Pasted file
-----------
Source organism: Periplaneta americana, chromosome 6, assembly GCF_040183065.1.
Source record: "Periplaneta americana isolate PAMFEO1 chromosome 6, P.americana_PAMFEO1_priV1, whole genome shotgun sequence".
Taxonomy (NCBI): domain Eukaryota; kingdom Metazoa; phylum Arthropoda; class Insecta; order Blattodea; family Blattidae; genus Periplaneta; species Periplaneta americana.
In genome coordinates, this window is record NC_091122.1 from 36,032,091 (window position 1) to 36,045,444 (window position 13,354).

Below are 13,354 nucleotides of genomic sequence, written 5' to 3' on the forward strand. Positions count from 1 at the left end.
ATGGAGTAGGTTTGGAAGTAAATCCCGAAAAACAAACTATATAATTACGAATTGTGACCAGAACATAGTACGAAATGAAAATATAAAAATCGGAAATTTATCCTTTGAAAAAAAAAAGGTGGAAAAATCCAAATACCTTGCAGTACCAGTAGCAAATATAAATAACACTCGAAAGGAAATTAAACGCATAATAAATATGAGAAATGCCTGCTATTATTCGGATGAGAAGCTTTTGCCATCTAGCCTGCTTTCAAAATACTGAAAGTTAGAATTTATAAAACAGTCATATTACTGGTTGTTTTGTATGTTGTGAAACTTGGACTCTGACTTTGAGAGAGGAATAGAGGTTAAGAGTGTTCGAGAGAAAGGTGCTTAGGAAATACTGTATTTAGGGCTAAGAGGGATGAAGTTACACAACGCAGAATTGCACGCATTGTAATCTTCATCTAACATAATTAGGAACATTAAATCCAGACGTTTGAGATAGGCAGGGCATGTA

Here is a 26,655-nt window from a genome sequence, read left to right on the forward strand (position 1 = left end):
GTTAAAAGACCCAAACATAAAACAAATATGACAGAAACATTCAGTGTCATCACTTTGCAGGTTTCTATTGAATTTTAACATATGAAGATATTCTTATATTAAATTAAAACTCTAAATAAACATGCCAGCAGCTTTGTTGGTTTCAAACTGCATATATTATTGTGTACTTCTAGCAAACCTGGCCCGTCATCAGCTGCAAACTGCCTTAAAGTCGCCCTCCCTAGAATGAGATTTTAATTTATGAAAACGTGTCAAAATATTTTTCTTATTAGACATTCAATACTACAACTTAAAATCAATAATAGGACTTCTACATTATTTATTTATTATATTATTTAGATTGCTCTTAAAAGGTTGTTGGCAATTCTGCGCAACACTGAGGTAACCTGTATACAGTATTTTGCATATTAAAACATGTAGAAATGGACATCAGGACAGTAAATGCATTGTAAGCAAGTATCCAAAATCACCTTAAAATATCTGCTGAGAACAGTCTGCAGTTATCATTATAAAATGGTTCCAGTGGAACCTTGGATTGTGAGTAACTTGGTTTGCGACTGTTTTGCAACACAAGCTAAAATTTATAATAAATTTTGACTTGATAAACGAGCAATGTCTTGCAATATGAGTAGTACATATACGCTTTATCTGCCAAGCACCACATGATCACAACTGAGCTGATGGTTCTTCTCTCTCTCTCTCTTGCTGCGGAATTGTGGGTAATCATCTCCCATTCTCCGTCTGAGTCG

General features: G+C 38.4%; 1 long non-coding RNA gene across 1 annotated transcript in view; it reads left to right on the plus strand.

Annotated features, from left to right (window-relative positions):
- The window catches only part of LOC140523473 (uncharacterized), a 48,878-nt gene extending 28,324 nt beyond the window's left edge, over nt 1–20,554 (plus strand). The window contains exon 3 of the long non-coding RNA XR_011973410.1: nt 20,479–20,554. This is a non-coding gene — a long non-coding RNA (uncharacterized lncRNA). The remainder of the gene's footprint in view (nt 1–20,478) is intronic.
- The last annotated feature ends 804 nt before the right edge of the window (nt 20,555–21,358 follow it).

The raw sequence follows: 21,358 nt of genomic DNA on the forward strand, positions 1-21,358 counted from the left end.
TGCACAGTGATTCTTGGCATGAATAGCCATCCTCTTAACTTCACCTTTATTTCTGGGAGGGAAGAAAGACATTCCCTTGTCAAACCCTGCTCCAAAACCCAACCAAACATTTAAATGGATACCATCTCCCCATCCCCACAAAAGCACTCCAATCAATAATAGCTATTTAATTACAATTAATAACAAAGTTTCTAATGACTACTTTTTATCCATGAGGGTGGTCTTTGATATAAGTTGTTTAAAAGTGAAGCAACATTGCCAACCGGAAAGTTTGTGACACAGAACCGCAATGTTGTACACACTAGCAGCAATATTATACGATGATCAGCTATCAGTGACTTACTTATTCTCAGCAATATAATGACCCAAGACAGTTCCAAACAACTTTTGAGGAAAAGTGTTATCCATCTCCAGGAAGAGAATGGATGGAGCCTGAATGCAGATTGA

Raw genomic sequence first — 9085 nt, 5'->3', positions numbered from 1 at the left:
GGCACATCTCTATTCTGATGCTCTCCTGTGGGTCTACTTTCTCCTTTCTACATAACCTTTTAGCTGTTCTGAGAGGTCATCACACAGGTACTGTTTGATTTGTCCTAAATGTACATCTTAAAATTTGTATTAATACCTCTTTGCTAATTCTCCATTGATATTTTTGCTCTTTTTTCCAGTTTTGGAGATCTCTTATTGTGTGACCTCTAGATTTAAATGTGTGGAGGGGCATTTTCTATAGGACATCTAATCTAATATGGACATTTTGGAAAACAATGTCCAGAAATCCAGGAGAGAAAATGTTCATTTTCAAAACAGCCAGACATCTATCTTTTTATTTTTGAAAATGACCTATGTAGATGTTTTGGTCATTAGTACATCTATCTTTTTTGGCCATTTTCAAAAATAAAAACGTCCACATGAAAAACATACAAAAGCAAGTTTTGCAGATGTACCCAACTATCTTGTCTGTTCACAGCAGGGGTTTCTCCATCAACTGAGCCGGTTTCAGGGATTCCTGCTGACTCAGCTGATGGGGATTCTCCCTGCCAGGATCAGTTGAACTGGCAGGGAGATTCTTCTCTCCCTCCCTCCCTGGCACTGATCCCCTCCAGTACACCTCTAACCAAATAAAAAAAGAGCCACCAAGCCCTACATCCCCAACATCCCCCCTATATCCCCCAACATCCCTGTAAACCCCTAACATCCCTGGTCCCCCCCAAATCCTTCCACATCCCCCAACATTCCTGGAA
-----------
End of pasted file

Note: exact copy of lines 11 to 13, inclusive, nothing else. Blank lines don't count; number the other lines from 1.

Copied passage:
- The window catches only part of LOC140523473 (uncharacterized), a 48,878-nt gene extending 28,324 nt beyond the window's left edge, over nt 1–20,554 (plus strand). The window contains exon 3 of the long non-coding RNA XR_011973410.1: nt 20,479–20,554. This is a non-coding gene — a long non-coding RNA (uncharacterized lncRNA). The remainder of the gene's footprint in view (nt 1–20,478) is intronic.
- The last annotated feature ends 804 nt before the right edge of the window (nt 20,555–21,358 follow it).

The raw sequence follows: 21,358 nt of genomic DNA on the forward strand, positions 1-21,358 counted from the left end.